Nov 26, 2022
A good day's work for a good day's pay. Should this age-old wisdom apply to overpaid CEOs as well as their workers? A Delaware court will soon decide, a turn of events that must have the richest man in the known universe, Elon Musk, feeling more than a little bit uneasy.
Musk has also benefited, unlike the rest of us, from billions in taxpayer subsidies.
Delaware's little-known Court of Chancery normally provides business moguls a battleground where they can slug out their big-ticket differences. But the court also gives stockholders a chance to push back against the moguls--and one modest shareholder in the Musk empire has done just that.
Shareholder Richard Tornetta, a former heavy metal drummer, filed suit in 2018 against the company's board for lavishing unnecessary billions upon Musk.
Tornetta's challenge has ended up before the Chancery Court's Kathleen McCormick, a judge who's already demonstrated a distinct lack of patience with Muskian antics. Just this past October, McCormick ruled against Musk in another case. She might well again.
Musk's current Tesla CEO pay plan, notes CNN Business, gives Musk "the largest compensation package for anyone on Earth from a publicly traded company." Under the plan, the higher Tesla's share price goes, the more new Tesla shares Musk gets.
Thanks to that connection, Musk's personal net worth now sits at $189 billion, the world's largest personal fortune. In 2018, the year Musk's Tesla pay deal went into effect, some 40 billionaires worldwide topped Musk on the Bloomberg billionaire charts.
Back in 2018, major shareholder advisory firms recommended that Tesla shareholders reject the pay deal that Tesla's corporate board--a panel that included Musk's brother and assorted close pals--wanted to give Musk.
Musk himself, one advisory firm noted, already had plenty of incentive to work hard for Tesla's success. He owned 22 percent of Tesla's shares even before his new CEO pay deal.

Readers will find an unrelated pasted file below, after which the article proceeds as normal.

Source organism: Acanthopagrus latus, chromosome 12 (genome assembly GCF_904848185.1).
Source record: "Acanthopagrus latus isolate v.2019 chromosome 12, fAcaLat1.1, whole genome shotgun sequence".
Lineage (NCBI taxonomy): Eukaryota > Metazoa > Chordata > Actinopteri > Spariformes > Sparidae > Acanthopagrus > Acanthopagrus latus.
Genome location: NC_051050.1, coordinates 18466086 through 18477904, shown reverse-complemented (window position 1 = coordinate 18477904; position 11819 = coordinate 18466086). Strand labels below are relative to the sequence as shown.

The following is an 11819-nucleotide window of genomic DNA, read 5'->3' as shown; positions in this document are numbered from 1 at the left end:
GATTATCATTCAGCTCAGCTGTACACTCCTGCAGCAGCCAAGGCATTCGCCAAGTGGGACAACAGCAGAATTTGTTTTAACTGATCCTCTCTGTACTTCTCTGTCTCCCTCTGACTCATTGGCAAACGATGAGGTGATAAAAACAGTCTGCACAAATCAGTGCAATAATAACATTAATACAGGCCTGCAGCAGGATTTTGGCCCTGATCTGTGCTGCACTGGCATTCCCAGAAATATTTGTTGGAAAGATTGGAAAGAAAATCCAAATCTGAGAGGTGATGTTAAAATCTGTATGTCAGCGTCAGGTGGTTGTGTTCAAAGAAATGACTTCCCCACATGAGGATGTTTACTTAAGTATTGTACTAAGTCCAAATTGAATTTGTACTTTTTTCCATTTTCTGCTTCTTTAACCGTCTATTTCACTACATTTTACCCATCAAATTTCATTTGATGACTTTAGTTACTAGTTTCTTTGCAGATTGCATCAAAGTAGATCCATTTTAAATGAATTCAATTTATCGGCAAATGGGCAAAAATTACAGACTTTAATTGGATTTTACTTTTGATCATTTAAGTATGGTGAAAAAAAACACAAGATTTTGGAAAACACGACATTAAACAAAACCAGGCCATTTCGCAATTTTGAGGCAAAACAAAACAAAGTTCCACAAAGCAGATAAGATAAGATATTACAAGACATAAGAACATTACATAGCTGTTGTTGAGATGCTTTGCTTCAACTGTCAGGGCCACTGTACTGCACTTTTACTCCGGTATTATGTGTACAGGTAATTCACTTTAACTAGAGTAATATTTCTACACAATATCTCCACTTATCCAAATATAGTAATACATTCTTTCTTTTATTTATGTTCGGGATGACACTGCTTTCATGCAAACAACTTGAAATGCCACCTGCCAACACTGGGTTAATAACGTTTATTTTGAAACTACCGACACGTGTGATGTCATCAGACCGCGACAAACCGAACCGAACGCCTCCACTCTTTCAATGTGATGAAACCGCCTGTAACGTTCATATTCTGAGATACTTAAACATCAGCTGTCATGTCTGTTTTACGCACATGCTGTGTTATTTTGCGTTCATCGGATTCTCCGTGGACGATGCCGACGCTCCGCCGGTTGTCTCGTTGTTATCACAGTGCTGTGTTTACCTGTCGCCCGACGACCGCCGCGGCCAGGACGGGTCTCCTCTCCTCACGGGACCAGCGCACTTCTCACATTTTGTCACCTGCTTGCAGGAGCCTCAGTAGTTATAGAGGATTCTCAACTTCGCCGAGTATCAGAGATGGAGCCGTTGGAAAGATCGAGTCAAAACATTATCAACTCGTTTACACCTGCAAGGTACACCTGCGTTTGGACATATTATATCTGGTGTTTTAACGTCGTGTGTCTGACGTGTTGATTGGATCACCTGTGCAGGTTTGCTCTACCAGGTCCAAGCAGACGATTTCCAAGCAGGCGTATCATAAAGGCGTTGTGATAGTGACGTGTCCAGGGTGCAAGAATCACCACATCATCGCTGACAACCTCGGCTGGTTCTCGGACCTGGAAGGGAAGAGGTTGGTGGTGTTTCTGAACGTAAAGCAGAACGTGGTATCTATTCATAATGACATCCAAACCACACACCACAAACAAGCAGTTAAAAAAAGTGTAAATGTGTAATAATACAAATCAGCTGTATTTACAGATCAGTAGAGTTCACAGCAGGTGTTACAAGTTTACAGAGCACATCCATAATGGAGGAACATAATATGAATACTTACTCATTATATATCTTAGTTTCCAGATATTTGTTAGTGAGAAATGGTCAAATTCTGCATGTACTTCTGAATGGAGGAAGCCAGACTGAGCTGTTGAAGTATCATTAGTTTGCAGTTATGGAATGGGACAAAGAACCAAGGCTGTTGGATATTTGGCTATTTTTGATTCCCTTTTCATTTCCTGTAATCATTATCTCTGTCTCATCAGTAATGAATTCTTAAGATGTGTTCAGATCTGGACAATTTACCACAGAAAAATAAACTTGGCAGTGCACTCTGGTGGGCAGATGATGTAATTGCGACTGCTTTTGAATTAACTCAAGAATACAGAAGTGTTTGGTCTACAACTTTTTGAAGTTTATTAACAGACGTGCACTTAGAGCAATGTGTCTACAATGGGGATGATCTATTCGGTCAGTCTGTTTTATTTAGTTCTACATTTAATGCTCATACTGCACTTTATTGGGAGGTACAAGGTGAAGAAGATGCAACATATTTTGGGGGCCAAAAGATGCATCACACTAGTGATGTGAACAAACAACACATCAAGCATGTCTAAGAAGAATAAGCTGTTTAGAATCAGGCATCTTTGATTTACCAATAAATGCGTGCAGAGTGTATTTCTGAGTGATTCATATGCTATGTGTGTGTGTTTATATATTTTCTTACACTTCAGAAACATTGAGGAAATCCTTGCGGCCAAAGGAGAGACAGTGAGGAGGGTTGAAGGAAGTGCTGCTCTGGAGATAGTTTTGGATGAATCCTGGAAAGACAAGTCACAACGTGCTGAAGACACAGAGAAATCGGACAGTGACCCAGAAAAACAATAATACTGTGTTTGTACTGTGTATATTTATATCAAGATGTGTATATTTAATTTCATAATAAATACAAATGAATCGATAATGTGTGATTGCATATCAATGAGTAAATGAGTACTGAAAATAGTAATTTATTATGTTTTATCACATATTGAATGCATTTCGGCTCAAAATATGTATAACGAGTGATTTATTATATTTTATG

The week-long trial on Richard Tornetta's Delaware lawsuit against Musk and Tesla ended in mid-November. Judge McCormick's decision in the case will likely come down sometime over the next three months.
McCormick's previous ruling against Musk came when the billionaire tried to back out of the deal he cut last spring to buy Twitter. After that ruling, Musk had to go ahead with the purchase. Now he's flailing about, trying to make others pay the price for his impulsive takeover bid. He's already laid off half the Twitter workforce.
If McCormick rules against Musk once again, Musk will still walk away fantastically rich. But he won't walk away happy. His ongoing Twitter debacle--and now the Tesla litigation--have dealt his reputation for unparalleled business "genius" a potentially fatal blow.
Under cross-examination in the Tesla case, for instance, Musk had to concede that he didn't come up with the original vision for Tesla himself, the claim he's been making for years.
Musk turns out to be as flawed as the rest of us. The key difference: Musk has the power and wealth to make others pay for his mistakes.
Musk has also benefited, unlike the rest of us, from billions in taxpayer subsidies. Handouts to his electric car, solar panel, and spaceflight businesses--all "long-shot start-ups," the Los Angeles Times has detailed--gave his companies their secret sauce. Those subsidies launched Musk's unparalleled personal fortune.
So what can the rest of us do to prevent another "brilliant" entrepreneur from building a fortune off the insights, labor, and tax dollars of others? We can deny subsidies to companies that pay their top execs hundreds of times more than what they pay their workers. We can tax the rich at much higher rates.
And we can put Elon Musk atop a rocket and send him off to where he has repeatedly announced he dearly wants to go--to Mars.
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